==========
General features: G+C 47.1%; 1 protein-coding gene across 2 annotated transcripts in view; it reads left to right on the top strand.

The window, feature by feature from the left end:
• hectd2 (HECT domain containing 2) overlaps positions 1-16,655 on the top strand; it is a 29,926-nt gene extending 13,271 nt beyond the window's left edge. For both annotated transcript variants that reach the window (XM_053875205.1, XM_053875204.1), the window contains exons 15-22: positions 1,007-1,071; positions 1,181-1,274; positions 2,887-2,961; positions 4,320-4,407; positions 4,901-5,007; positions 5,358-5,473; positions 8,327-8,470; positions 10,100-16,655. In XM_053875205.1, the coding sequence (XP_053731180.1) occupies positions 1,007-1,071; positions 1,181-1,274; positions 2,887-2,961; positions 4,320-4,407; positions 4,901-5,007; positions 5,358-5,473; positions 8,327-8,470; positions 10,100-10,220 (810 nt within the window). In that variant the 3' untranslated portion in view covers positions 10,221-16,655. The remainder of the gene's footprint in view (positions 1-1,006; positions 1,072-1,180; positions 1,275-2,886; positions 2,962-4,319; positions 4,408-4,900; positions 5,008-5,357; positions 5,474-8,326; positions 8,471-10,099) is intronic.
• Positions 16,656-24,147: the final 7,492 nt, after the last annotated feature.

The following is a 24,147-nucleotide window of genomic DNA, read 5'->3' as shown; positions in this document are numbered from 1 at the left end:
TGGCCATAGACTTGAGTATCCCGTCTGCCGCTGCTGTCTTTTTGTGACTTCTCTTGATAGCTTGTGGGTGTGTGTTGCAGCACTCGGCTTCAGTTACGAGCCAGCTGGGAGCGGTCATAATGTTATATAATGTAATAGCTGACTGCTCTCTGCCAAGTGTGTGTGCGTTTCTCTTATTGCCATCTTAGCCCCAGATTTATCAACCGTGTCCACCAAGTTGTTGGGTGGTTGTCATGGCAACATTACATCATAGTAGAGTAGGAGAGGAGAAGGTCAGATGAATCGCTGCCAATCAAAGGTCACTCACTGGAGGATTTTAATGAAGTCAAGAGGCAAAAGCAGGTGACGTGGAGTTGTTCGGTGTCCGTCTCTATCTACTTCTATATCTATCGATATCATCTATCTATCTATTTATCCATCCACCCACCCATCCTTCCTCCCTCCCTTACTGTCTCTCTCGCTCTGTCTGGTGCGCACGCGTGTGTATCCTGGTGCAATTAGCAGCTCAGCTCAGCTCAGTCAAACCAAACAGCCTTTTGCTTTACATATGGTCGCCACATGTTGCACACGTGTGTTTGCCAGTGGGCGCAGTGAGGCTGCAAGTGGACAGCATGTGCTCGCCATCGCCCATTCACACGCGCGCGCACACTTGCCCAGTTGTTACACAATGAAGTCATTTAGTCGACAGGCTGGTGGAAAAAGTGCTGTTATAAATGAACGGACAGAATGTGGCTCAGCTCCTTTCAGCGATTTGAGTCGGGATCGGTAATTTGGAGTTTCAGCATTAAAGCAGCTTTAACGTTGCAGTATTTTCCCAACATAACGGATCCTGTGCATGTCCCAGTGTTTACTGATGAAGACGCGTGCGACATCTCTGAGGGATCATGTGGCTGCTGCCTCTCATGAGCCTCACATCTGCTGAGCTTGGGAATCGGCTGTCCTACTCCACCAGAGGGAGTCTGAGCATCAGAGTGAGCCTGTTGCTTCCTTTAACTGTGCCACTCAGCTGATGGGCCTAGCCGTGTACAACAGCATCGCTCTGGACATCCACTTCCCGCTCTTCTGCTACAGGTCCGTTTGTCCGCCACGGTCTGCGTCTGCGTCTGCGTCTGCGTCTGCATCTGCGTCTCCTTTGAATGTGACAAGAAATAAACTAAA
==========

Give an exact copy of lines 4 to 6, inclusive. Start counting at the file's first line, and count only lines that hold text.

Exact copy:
• Positions 16,656-24,147: the final 7,492 nt, after the last annotated feature.

The following is a 24,147-nucleotide window of genomic DNA, read 5'->3' as shown; positions in this document are numbered from 1 at the left end:
TGGCCATAGACTTGAGTATCCCGTCTGCCGCTGCTGTCTTTTTGTGACTTCTCTTGATAGCTTGTGGGTGTGTGTTGCAGCACTCGGCTTCAGTTACGAGCCAGCTGGGAGCGGTCATAATGTTATATAATGTAATAGCTGACTGCTCTCTGCCAAGTGTGTGTGCGTTTCTCTTATTGCCATCTTAGCCCCAGATTTATCAACCGTGTCCACCAAGTTGTTGGGTGGTTGTCATGGCAACATTACATCATAGTAGAGTAGGAGAGGAGAAGGTCAGATGAATCGCTGCCAATCAAAGGTCACTCACTGGAGGATTTTAATGAAGTCAAGAGGCAAAAGCAGGTGACGTGGAGTTGTTCGGTGTCCGTCTCTATCTACTTCTATATCTATCGATATCATCTATCTATCTATTTATCCATCCACCCACCCATCCTTCCTCCCTCCCTTACTGTCTCTCTCGCTCTGTCTGGTGCGCACGCGTGTGTATCCTGGTGCAATTAGCAGCTCAGCTCAGCTCAGTCAAACCAAACAGCCTTTTGCTTTACATATGGTCGCCACATGTTGCACACGTGTGTTTGCCAGTGGGCGCAGTGAGGCTGCAAGTGGACAGCATGTGCTCGCCATCGCCCATTCACACGCGCGCGCACACTTGCCCAGTTGTTACACAATGAAGTCATTTAGTCGACAGGCTGGTGGAAAAAGTGCTGTTATAAATGAACGGACAGAATGTGGCTCAGCTCCTTTCAGCGATTTGAGTCGGGATCGGTAATTTGGAGTTTCAGCATTAAAGCAGCTTTAACGTTGCAGTATTTTCCCAACATAACGGATCCTGTGCATGTCCCAGTGTTTACTGATGAAGACGCGTGCGACATCTCTGAGGGATCATGTGGCTGCTGCCTCTCATGAGCCTCACATCTGCTGAGCTTGGGAATCGGCTGTCCTACTCCACCAGAGGGAGTCTGAGCATCAGAGTGAGCCTGTTGCTTCCTTTAACTGTGCCACTCAGCTGATGGGCCTAGCCGTGTACAACAGCATCGCTCTGGACATCCACTTCCCGCTCTTCTGCTACAGGTCCGTTTGTCCGCCACGGTCTGCGTCTGCGTCTGCGTCTGCGTCTGCATCTGCGTCTCCTTTGAATGTGACAAGAAATAAACTAAA